Bhopal, India: Mosques and Chaotic Chawk Market

Eleventh Century Bhopal was founded by Raja Bhog but the present city was established by an Afghan soldier, Dost Mohammed (1707-1740) and it is his descendants who built beautiful Bhopal. Modern Bhopal is spread across prime real estate area overlooking Upper Lake, where Jehan Numa Hotel is located. Because our train came in so late, Marine and I decided to skip many scheduled sights, one of which is considered to be the very interesting; Tribal Habitat Museum also called the Museum of Man with an excellent open air exhibition of contemporary, life-size, tribal dwellings from all over India and ancient rock shelters. We also told new guide Rekha to forget about Laxmi Temple, and a few other places.

We began sightseeing at Taj-ul-Masjid, the jewel of Bhopal’s Islamic cultural heritage. Originally begun by Sultan Jehan Begum, Bhopal’s third female ruler in 1877, it was left incomplete when funds ran out until 1971 when it was eventually finished with donations. This mosque is reputed to be one of the largest in India and has a striking facade, two towering white domed minarets, a madras (Islamic school) and a huge courtyard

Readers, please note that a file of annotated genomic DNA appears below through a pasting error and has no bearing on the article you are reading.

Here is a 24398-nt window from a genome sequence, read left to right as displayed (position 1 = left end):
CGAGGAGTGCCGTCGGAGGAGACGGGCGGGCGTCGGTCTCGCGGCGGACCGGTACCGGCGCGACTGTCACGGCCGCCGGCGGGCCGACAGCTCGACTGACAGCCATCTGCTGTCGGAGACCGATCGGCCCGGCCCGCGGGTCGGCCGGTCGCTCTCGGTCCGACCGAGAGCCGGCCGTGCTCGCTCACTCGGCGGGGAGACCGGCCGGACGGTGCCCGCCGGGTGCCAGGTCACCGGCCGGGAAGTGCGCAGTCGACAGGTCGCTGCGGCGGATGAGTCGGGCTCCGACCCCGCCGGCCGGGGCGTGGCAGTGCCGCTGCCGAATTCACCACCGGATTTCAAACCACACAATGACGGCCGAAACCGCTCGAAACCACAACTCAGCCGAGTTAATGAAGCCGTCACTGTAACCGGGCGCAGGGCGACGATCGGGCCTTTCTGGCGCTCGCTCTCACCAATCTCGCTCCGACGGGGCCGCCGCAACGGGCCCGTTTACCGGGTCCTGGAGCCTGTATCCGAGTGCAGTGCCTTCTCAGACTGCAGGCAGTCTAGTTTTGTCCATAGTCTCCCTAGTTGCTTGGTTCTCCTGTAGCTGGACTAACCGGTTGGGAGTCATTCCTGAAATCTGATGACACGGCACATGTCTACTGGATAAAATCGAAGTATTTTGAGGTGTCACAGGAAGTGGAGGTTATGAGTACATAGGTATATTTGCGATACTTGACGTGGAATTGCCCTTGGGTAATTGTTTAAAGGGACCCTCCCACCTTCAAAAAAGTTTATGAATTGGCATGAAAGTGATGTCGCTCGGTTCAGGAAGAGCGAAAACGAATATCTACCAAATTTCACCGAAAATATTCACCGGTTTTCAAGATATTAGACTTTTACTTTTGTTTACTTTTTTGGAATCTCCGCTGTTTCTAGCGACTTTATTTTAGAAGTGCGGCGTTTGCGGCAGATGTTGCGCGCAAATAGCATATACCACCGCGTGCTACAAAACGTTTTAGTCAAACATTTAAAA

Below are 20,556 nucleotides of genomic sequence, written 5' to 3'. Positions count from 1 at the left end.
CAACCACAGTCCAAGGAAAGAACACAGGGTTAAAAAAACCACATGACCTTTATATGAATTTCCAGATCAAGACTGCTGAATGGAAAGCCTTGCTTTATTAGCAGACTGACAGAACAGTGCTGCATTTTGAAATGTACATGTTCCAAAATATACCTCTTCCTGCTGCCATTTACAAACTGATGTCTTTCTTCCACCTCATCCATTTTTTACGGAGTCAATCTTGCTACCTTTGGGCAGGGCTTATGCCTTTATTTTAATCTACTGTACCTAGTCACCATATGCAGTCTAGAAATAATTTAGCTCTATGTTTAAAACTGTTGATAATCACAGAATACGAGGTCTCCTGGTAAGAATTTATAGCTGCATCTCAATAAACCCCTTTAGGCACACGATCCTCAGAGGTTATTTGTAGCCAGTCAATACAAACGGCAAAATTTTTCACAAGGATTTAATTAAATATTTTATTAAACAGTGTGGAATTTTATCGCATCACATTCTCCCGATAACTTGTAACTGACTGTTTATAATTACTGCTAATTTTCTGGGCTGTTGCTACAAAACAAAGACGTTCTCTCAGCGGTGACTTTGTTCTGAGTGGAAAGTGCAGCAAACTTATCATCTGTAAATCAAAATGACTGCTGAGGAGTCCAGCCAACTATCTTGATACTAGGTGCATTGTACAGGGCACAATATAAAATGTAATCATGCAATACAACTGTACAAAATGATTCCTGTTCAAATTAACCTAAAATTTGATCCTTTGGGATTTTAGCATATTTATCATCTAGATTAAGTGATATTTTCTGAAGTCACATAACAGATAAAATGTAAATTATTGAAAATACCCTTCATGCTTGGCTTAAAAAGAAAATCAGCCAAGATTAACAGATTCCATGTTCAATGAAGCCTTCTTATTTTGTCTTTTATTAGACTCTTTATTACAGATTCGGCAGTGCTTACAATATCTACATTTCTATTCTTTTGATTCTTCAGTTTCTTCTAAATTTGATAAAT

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The Deluxe Jehan Numa Palace Hotel in Bhopal

The Deluxe Jehan Numa Palace Hotel, a “real” Nineteenth Century palace hotel, was one of our India highlights and, possibly, our favorite hotel. In Urdu, Jehan Numa means “View of the World” and the hotel is in a lovely upscale neighborhood set among five acres. The Palace was built during the rule of Sultan Jehan Begum by her second son and eventually converted into a World Class Hotel with 200 guest rooms and suites. All rooms are decorated in art deco and classical styles, with indigenous tribal artwork, traditional fabrics and furnishings. They also have: air conditioning, television, bottled water, free Wi-Fi, swimming pool, fitness center, and gracious service.